Combine class actions and cutting-edge technology (two topics of interest to me in different ways) and you have what I consider to be the ideal subject matter for blog pontification. On November 10, 2008, 15 consumers filed a putative class action lawsuit against NebuAd, Inc. and certain Internet Service Providers (ISPs) over the use of NebuAd's "Deep Packet Inspection" (DPI) technology. (Sam Diaz, NebuAd, ISPs, named in class action lawsuit (November 11, 2008) blogs.zdnet.com.) A copy of the suit is hosted here.
Perhaps you don't know much about computers on a technical leval and are wondering why this should interest you. Perhaps you know that you can connect to the Internet but don't know much about what happens after electrons fly out of your home over a DSL line or a Cable line or (please, no) a dial-up internet connection. If you take nothing else away from this post, know that Deep Packet Inspection is evil. Be horrified by it. If you hear of such a program coming to an ISP near to you, protest like your life depends on it.
In basic terms, computers find each other on the internet with numerical IP addresses. You type in the name of a website. Behind the scenes, your computer asks a Domain Name Server to translate "thecomplexlitigator.com", for example, into a numerical IP address. Your computer then requests something from that address such as a website homepage. The request is passed from router to router, out of your ISP's network and into other networks until it finds the server with the numerical address your computer requested. That server then delivers the packets of data that comprise the reponse to your request. Each packet has your delivery address in it. Each packet makes its way to your computer on its own. Your computer receives the response packets and reassembles the response, be it a webpage or a file download or something else, by putting the various packets back together in the correct order (they are sequentially numbered).
Your ISP knows that you have requested something from a particular site, but it doesn't know the details of what is passing back and forth between your computer and some server somewhere else on the Internet. DPI, however, is a method by which NebuAd (or other companies) can peek inside packets and examine the contents of your communications in detail. This gives far more information about your online activities than merely knowing the IP addresses that your computer visits. "Having an IP address might tell the system what sites you visit on a regular basis, but for sites like Amazon.com, this is less than helpful. DPI gear can see exactly what pages on the site are being accessed, though, and it can scan those pages for keywords to use in building its profile." (Nate Anderson, Charter "enhances" Internet service with targeted ads (May 13, 2008) arstechnica.com.)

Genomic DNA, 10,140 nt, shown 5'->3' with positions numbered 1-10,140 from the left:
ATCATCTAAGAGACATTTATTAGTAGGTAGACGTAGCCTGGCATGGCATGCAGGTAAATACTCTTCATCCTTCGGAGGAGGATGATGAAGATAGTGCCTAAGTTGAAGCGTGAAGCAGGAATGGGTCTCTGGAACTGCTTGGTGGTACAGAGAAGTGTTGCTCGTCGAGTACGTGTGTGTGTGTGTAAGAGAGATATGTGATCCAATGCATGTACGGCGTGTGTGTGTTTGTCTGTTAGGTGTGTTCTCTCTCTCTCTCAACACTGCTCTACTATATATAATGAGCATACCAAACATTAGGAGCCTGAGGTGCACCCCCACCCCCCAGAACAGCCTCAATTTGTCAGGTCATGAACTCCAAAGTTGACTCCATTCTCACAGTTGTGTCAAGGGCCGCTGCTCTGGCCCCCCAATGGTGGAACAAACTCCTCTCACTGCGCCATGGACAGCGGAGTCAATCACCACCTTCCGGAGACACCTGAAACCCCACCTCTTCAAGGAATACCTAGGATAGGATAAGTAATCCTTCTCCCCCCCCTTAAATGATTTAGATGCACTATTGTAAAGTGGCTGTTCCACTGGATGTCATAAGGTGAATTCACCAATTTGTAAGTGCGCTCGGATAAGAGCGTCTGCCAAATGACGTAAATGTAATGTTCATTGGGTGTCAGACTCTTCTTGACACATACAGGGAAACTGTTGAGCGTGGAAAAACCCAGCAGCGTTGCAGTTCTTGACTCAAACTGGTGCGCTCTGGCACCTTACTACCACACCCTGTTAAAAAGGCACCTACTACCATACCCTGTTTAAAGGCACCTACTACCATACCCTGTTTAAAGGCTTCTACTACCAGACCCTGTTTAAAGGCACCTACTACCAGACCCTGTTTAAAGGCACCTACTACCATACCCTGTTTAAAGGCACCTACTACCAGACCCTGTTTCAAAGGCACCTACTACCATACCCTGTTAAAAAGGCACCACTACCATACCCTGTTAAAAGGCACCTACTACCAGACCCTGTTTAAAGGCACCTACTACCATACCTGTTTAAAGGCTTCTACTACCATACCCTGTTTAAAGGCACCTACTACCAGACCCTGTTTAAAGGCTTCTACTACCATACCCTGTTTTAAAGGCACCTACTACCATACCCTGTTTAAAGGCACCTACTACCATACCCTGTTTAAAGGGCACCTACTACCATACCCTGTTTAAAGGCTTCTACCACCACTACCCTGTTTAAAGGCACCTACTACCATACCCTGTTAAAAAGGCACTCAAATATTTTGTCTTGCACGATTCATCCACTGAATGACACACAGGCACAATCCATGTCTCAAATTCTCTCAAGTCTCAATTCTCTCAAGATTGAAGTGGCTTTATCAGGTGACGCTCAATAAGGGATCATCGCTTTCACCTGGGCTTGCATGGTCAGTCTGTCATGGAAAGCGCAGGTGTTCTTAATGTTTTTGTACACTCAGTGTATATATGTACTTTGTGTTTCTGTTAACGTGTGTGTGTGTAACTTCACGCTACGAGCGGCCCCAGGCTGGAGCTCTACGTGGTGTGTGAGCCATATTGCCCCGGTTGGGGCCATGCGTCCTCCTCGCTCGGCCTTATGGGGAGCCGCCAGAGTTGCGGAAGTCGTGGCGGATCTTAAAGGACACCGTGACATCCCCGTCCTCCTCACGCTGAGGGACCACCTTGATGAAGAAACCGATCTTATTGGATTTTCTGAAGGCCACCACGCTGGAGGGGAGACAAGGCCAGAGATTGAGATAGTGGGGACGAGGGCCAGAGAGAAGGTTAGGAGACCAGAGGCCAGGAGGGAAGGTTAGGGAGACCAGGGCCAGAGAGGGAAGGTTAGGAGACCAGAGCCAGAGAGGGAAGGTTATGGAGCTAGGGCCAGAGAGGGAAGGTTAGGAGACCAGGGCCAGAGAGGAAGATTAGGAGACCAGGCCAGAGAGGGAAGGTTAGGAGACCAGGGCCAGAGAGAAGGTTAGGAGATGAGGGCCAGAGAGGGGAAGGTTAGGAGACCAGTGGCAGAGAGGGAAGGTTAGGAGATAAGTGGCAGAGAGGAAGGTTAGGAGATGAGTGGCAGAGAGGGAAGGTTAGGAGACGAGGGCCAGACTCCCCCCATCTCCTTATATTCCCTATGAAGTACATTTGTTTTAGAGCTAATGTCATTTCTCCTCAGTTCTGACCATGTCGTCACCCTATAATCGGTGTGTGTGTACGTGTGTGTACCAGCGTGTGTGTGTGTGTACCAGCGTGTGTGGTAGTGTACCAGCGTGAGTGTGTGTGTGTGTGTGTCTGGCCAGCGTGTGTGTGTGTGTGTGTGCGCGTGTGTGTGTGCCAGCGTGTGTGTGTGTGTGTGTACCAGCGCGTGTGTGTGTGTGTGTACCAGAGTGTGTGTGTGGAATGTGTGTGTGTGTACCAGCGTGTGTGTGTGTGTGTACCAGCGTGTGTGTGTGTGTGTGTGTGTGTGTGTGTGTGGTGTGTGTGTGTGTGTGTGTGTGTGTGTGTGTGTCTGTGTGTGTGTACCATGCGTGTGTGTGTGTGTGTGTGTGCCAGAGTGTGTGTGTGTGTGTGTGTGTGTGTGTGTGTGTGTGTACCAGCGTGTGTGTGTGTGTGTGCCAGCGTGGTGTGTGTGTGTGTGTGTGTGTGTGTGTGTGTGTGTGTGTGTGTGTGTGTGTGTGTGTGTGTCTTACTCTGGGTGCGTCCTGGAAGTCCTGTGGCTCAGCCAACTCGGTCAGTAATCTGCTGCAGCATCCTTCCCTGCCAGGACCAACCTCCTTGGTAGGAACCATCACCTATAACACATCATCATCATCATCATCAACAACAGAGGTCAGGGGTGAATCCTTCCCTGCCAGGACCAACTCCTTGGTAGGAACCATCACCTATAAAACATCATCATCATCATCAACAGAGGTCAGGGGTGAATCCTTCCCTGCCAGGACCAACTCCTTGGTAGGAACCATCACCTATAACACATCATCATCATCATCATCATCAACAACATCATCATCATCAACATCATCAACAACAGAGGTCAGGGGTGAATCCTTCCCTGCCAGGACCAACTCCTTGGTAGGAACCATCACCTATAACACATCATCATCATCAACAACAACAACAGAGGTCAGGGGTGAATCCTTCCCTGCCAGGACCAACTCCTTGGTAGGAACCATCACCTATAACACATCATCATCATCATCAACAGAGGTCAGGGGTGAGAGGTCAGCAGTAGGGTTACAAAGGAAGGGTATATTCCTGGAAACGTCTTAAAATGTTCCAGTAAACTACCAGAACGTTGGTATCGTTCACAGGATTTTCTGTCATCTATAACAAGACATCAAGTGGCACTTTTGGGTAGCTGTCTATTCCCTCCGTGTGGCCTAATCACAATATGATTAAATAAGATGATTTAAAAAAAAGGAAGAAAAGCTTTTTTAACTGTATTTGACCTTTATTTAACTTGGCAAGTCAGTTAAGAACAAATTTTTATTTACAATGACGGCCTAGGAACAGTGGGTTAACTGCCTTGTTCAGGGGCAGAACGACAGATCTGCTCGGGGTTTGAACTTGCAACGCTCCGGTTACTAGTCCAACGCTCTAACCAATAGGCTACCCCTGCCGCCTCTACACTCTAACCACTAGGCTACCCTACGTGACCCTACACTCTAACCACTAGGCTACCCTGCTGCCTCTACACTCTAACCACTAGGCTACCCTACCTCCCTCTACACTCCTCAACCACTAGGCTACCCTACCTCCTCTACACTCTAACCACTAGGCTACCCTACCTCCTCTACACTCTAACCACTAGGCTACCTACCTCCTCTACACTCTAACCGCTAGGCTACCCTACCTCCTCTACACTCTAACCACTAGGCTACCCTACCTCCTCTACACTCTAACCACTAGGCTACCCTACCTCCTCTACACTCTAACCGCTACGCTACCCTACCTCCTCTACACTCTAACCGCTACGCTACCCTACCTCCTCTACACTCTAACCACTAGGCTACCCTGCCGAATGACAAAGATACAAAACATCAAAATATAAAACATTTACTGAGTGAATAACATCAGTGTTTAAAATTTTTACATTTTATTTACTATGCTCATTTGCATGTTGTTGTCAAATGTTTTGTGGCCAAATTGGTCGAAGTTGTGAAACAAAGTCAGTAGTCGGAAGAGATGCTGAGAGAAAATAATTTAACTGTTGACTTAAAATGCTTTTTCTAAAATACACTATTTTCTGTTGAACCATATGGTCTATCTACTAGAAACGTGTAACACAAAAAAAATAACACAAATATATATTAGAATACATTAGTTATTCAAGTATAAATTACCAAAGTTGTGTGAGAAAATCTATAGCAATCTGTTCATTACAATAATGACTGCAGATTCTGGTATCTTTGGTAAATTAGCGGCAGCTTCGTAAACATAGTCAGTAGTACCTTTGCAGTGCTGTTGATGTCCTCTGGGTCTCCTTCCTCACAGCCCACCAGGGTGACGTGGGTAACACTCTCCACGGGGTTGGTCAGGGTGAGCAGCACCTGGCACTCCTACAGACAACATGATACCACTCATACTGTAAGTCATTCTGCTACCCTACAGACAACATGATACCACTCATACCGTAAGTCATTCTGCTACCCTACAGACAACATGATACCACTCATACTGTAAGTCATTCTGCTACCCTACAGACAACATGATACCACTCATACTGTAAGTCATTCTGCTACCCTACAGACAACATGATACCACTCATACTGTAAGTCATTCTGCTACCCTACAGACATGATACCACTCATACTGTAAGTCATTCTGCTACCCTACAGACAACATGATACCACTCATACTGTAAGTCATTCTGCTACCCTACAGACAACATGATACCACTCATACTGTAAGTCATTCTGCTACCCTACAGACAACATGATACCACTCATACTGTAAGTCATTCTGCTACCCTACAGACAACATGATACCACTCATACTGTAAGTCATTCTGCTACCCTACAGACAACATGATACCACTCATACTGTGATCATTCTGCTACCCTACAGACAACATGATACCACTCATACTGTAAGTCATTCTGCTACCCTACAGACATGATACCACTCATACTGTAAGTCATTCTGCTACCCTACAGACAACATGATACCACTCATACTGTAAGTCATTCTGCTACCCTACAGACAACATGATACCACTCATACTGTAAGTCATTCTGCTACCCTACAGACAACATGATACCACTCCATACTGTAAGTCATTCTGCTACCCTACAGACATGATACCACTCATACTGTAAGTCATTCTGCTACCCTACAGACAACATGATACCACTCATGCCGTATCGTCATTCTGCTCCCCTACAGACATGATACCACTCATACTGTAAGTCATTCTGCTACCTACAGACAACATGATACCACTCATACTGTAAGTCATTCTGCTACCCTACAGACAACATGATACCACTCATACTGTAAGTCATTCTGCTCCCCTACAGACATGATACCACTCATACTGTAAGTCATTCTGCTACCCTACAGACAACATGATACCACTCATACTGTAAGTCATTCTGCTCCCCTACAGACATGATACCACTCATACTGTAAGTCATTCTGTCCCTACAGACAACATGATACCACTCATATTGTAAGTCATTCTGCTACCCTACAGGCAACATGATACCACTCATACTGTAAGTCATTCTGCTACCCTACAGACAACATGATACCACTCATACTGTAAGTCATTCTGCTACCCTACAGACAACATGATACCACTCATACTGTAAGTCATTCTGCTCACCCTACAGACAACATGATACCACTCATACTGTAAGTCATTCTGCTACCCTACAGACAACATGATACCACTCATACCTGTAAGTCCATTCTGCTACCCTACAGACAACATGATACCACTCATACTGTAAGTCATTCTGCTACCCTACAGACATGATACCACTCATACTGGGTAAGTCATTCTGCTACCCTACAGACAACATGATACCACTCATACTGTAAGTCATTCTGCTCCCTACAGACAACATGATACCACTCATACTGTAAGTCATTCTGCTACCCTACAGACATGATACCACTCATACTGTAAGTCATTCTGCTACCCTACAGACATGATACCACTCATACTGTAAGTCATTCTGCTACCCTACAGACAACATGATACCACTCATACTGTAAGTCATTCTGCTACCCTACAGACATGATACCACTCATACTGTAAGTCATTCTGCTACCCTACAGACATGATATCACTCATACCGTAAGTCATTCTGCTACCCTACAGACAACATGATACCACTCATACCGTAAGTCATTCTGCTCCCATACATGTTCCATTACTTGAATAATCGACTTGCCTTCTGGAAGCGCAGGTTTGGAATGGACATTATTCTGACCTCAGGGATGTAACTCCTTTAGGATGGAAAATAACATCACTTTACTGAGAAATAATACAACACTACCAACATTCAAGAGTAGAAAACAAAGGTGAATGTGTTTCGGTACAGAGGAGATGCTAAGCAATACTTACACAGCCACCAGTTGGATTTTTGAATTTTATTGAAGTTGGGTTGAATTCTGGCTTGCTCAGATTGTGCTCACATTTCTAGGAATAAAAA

Phorm, another company providing DPI services, has been given the green light to proceed in the United Kingdom. While the technology is beyond the scope of this blog, Phorm's DPI technology is even worse than NebuAd because it essentially impersonates you on the Internet in a manner that is undetectable to you and the site you are visiting. Where provided access by ISPs, Phorm will read the URLs visited, the search terms used by every user, and the content of every page visited. The resulting profiles are then sold to advertisers who are salivating at the thought of this highly specific targeting. ISPs will share in the revenue with Phorm.
Imagine someone following you around a mall, noting every product that caught your eye, even for a moment, and then selling that information to every store in every mall you visit. Then imagine walking into a different mall and realizing that every store already knew this information about you and actively solicited you to purchase competitors' products that are similar to what you viewed. Don't let it happen to you!
[UPDATE: Thanks to the reader who occasionally catches my typos. I often have limited free time for posting, and proofreading is the first thing that gets sacrificed.]